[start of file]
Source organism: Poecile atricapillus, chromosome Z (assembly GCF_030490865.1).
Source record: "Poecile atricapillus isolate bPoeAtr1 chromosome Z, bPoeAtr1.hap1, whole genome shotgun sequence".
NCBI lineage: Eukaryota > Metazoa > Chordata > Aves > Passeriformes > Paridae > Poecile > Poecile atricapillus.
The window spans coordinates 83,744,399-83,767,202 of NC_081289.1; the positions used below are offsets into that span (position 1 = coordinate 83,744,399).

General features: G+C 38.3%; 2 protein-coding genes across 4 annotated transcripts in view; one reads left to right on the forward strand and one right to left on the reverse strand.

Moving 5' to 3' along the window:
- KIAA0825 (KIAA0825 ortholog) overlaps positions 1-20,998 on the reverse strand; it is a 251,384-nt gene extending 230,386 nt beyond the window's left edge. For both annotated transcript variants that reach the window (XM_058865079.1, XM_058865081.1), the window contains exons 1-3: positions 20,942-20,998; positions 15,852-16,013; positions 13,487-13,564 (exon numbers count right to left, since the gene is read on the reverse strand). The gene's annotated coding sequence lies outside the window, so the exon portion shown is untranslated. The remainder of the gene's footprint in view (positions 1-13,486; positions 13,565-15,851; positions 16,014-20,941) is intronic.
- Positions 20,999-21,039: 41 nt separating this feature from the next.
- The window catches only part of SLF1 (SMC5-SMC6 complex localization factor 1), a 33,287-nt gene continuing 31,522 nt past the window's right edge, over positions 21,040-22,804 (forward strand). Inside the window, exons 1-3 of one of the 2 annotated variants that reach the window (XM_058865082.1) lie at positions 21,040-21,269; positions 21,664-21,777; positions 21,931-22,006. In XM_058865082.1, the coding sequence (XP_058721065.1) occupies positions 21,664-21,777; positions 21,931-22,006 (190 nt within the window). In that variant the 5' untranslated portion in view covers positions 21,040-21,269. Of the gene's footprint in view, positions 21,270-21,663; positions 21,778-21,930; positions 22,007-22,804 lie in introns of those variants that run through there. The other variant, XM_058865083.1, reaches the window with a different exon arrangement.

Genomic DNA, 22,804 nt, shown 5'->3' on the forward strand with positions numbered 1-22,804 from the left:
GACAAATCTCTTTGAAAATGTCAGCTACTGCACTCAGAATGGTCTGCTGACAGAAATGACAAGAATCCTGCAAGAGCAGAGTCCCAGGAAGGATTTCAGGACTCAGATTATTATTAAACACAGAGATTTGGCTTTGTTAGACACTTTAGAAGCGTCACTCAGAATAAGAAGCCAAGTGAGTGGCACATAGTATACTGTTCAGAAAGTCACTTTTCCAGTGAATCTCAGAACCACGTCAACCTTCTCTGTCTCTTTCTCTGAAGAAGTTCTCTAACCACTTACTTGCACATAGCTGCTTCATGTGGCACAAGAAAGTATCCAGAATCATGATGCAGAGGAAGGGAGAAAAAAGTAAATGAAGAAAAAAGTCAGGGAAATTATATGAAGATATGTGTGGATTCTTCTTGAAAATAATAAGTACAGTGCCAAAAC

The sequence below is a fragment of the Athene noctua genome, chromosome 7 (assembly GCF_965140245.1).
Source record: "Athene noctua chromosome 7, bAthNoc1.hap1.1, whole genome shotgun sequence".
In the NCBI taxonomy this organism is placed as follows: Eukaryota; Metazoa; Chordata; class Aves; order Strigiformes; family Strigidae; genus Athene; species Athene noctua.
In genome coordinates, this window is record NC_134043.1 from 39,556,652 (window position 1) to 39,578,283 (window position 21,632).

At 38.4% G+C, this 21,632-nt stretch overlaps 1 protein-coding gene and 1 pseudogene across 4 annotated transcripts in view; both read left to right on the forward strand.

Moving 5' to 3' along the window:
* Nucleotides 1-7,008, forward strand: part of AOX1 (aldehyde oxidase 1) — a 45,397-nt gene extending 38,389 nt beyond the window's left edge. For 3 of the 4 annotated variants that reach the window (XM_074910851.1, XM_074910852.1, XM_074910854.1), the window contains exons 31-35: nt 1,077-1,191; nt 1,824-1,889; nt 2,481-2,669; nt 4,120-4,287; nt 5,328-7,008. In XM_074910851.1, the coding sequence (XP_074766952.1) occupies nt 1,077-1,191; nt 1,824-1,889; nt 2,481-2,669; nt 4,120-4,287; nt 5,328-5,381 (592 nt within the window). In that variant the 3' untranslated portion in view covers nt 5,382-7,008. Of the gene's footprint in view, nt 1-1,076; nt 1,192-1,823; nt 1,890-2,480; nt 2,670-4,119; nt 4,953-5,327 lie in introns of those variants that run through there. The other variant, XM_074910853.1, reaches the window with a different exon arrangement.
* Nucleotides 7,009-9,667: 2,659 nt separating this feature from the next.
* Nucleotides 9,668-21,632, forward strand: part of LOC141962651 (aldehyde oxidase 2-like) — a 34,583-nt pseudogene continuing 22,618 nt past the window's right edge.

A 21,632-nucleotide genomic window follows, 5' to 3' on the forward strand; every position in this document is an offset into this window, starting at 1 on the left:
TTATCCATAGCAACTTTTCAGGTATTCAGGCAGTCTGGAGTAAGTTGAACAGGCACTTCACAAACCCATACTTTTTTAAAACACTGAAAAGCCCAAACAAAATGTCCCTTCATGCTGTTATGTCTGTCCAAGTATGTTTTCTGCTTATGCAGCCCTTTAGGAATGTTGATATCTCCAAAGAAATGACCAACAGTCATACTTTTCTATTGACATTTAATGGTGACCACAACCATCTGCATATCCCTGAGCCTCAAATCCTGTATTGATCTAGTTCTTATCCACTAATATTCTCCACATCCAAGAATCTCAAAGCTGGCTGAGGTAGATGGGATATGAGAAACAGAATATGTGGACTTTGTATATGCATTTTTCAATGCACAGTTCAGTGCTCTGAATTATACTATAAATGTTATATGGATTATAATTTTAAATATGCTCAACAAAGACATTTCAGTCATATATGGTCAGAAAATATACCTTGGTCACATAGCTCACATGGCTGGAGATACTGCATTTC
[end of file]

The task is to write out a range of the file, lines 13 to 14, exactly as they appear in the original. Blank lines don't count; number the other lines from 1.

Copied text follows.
Source record: "Athene noctua chromosome 7, bAthNoc1.hap1.1, whole genome shotgun sequence".
In the NCBI taxonomy this organism is placed as follows: Eukaryota; Metazoa; Chordata; class Aves; order Strigiformes; family Strigidae; genus Athene; species Athene noctua.